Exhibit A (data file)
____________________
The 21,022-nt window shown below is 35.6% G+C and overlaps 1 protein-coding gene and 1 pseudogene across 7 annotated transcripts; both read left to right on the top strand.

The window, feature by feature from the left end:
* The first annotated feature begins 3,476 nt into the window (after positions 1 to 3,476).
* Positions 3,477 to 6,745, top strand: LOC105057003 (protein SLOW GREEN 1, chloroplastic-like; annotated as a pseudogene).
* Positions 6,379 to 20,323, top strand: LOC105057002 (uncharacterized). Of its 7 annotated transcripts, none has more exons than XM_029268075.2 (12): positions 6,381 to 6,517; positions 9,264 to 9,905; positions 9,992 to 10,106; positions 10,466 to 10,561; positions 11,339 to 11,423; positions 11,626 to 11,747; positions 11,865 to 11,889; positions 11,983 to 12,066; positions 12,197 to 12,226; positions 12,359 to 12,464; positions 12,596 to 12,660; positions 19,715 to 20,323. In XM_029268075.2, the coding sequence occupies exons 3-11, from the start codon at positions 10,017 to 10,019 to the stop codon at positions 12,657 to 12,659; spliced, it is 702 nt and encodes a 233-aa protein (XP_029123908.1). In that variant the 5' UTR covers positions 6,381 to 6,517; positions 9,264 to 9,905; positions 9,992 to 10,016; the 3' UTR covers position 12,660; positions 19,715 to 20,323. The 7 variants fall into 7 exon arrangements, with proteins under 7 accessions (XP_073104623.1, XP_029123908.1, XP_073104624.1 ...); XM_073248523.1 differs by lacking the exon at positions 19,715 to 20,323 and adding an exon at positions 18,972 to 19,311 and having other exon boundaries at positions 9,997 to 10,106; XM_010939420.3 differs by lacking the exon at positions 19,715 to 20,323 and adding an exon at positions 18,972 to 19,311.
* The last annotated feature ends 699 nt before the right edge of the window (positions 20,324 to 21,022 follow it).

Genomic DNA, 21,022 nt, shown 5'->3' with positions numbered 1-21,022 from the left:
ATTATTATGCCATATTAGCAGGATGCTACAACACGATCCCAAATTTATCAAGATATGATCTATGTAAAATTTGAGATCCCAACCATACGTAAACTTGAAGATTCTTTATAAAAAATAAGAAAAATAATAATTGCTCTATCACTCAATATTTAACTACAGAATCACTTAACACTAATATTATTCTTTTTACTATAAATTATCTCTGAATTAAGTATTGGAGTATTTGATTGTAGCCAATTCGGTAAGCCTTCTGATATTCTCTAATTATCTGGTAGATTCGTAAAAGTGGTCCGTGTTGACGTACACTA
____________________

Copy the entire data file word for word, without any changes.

The 21,022-nt window shown below is 35.6% G+C and overlaps 1 protein-coding gene and 1 pseudogene across 7 annotated transcripts; both read left to right on the top strand.

The window, feature by feature from the left end:
* The first annotated feature begins 3,476 nt into the window (after positions 1 to 3,476).
* Positions 3,477 to 6,745, top strand: LOC105057003 (protein SLOW GREEN 1, chloroplastic-like; annotated as a pseudogene).
* Positions 6,379 to 20,323, top strand: LOC105057002 (uncharacterized). Of its 7 annotated transcripts, none has more exons than XM_029268075.2 (12): positions 6,381 to 6,517; positions 9,264 to 9,905; positions 9,992 to 10,106; positions 10,466 to 10,561; positions 11,339 to 11,423; positions 11,626 to 11,747; positions 11,865 to 11,889; positions 11,983 to 12,066; positions 12,197 to 12,226; positions 12,359 to 12,464; positions 12,596 to 12,660; positions 19,715 to 20,323. In XM_029268075.2, the coding sequence occupies exons 3-11, from the start codon at positions 10,017 to 10,019 to the stop codon at positions 12,657 to 12,659; spliced, it is 702 nt and encodes a 233-aa protein (XP_029123908.1). In that variant the 5' UTR covers positions 6,381 to 6,517; positions 9,264 to 9,905; positions 9,992 to 10,016; the 3' UTR covers position 12,660; positions 19,715 to 20,323. The 7 variants fall into 7 exon arrangements, with proteins under 7 accessions (XP_073104623.1, XP_029123908.1, XP_073104624.1 ...); XM_073248523.1 differs by lacking the exon at positions 19,715 to 20,323 and adding an exon at positions 18,972 to 19,311 and having other exon boundaries at positions 9,997 to 10,106; XM_010939420.3 differs by lacking the exon at positions 19,715 to 20,323 and adding an exon at positions 18,972 to 19,311.
* The last annotated feature ends 699 nt before the right edge of the window (positions 20,324 to 21,022 follow it).

Genomic DNA, 21,022 nt, shown 5'->3' with positions numbered 1-21,022 from the left:
ATTATTATGCCATATTAGCAGGATGCTACAACACGATCCCAAATTTATCAAGATATGATCTATGTAAAATTTGAGATCCCAACCATACGTAAACTTGAAGATTCTTTATAAAAAATAAGAAAAATAATAATTGCTCTATCACTCAATATTTAACTACAGAATCACTTAACACTAATATTATTCTTTTTACTATAAATTATCTCTGAATTAAGTATTGGAGTATTTGATTGTAGCCAATTCGGTAAGCCTTCTGATATTCTCTAATTATCTGGTAGATTCGTAAAAGTGGTCCGTGTTGACGTACACTA